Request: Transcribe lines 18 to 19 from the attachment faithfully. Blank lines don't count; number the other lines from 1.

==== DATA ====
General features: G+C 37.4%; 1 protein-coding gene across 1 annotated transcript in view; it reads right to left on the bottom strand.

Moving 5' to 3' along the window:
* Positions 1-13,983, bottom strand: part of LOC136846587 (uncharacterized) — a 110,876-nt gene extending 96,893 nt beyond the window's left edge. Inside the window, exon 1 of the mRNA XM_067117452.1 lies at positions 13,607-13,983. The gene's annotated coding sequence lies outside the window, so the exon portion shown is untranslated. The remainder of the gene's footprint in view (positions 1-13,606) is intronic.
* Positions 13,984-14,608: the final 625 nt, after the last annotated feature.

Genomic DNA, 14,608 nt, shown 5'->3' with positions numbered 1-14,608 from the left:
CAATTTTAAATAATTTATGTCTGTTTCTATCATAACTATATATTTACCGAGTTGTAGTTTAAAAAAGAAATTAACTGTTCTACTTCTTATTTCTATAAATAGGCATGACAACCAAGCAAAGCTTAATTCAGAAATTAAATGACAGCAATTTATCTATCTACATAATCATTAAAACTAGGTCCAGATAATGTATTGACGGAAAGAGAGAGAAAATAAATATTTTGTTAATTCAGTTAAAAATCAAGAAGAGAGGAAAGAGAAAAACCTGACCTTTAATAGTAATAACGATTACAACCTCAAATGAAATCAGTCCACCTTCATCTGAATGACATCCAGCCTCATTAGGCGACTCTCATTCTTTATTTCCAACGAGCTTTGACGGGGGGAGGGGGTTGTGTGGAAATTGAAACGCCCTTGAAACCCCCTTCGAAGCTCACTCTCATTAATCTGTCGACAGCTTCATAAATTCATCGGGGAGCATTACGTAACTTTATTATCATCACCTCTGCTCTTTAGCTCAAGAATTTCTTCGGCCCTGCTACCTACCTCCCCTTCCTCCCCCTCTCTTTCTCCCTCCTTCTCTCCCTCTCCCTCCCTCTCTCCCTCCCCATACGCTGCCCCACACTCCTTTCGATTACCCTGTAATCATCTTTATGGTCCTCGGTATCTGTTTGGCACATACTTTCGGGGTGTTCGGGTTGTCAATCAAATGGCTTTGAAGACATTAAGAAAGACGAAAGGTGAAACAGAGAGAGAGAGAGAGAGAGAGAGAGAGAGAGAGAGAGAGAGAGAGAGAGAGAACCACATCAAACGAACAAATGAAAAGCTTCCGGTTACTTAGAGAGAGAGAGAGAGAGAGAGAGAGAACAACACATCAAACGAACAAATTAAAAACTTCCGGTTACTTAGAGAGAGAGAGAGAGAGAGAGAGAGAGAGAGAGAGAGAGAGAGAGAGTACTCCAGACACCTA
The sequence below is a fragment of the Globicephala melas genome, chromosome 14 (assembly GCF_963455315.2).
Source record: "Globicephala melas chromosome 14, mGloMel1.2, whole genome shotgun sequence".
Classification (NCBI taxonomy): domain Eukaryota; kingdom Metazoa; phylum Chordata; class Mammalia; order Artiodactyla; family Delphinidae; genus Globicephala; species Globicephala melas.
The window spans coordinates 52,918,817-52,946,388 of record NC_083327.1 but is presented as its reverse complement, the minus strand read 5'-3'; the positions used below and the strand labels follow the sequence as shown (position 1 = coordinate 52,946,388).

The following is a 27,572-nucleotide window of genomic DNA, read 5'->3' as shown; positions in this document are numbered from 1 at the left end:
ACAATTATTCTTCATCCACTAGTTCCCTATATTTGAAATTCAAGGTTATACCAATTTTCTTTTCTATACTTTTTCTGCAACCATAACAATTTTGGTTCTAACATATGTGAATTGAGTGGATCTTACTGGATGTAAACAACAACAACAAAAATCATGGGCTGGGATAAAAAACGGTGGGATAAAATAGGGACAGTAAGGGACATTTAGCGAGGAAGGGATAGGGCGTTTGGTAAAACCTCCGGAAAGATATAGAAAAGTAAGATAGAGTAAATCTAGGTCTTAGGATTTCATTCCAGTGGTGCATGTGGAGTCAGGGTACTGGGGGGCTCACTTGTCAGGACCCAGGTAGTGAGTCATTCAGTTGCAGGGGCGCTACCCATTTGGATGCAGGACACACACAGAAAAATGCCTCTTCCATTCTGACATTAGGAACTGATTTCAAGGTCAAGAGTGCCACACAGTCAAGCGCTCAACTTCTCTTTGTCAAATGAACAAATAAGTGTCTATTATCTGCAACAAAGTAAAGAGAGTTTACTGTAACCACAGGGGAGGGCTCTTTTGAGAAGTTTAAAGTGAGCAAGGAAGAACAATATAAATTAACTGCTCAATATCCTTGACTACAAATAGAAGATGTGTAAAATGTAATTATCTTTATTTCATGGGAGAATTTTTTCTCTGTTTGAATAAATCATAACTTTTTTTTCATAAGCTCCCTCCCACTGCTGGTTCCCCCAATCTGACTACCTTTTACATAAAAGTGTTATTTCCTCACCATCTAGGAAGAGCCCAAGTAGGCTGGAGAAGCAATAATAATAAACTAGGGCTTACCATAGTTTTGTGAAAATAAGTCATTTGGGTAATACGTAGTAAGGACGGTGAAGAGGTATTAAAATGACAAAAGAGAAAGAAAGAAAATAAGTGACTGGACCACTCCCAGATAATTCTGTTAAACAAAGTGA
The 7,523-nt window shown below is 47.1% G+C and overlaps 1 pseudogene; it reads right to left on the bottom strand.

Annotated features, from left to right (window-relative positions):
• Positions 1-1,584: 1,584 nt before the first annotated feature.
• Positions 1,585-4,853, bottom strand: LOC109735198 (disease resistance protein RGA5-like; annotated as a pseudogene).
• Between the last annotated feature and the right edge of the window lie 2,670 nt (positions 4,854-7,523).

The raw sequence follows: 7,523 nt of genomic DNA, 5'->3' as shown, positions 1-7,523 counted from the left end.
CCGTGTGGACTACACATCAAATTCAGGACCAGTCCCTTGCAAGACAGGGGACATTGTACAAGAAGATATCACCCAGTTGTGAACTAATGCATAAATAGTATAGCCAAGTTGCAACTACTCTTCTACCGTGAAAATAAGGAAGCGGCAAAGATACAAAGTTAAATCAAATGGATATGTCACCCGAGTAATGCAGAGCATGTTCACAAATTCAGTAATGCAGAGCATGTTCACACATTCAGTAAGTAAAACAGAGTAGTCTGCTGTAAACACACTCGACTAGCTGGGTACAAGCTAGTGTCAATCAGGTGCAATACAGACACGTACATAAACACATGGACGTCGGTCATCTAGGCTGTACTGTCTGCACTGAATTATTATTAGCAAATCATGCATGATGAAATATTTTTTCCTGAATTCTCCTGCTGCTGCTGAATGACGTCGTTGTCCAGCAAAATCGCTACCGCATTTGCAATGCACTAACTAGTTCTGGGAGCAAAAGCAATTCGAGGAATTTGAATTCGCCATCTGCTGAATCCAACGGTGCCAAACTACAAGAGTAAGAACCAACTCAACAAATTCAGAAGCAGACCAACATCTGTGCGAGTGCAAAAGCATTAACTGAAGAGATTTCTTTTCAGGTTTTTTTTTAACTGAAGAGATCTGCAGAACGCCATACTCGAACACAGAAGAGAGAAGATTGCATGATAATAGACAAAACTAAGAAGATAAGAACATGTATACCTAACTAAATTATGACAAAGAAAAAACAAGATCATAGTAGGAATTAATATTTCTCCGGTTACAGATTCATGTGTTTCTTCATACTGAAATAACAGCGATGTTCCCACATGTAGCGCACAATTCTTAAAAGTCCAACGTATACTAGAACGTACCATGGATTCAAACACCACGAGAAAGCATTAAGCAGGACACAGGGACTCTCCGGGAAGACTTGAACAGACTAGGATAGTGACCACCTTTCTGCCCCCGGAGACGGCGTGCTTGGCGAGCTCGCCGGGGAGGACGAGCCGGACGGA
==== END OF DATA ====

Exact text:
The raw sequence follows: 7,523 nt of genomic DNA, 5'->3' as shown, positions 1-7,523 counted from the left end.
CCGTGTGGACTACACATCAAATTCAGGACCAGTCCCTTGCAAGACAGGGGACATTGTACAAGAAGATATCACCCAGTTGTGAACTAATGCATAAATAGTATAGCCAAGTTGCAACTACTCTTCTACCGTGAAAATAAGGAAGCGGCAAAGATACAAAGTTAAATCAAATGGATATGTCACCCGAGTAATGCAGAGCATGTTCACAAATTCAGTAATGCAGAGCATGTTCACACATTCAGTAAGTAAAACAGAGTAGTCTGCTGTAAACACACTCGACTAGCTGGGTACAAGCTAGTGTCAATCAGGTGCAATACAGACACGTACATAAACACATGGACGTCGGTCATCTAGGCTGTACTGTCTGCACTGAATTATTATTAGCAAATCATGCATGATGAAATATTTTTTCCTGAATTCTCCTGCTGCTGCTGAATGACGTCGTTGTCCAGCAAAATCGCTACCGCATTTGCAATGCACTAACTAGTTCTGGGAGCAAAAGCAATTCGAGGAATTTGAATTCGCCATCTGCTGAATCCAACGGTGCCAAACTACAAGAGTAAGAACCAACTCAACAAATTCAGAAGCAGACCAACATCTGTGCGAGTGCAAAAGCATTAACTGAAGAGATTTCTTTTCAGGTTTTTTTTTAACTGAAGAGATCTGCAGAACGCCATACTCGAACACAGAAGAGAGAAGATTGCATGATAATAGACAAAACTAAGAAGATAAGAACATGTATACCTAACTAAATTATGACAAAGAAAAAACAAGATCATAGTAGGAATTAATATTTCTCCGGTTACAGATTCATGTGTTTCTTCATACTGAAATAACAGCGATGTTCCCACATGTAGCGCACAATTCTTAAAAGTCCAACGTATACTAGAACGTACCATGGATTCAAACACCACGAGAAAGCATTAAGCAGGACACAGGGACTCTCCGGGAAGACTTGAACAGACTAGGATAGTGACCACCTTTCTGCCCCCGGAGACGGCGTGCTTGGCGAGCTCGCCGGGGAGGACGAGCCGGACGGA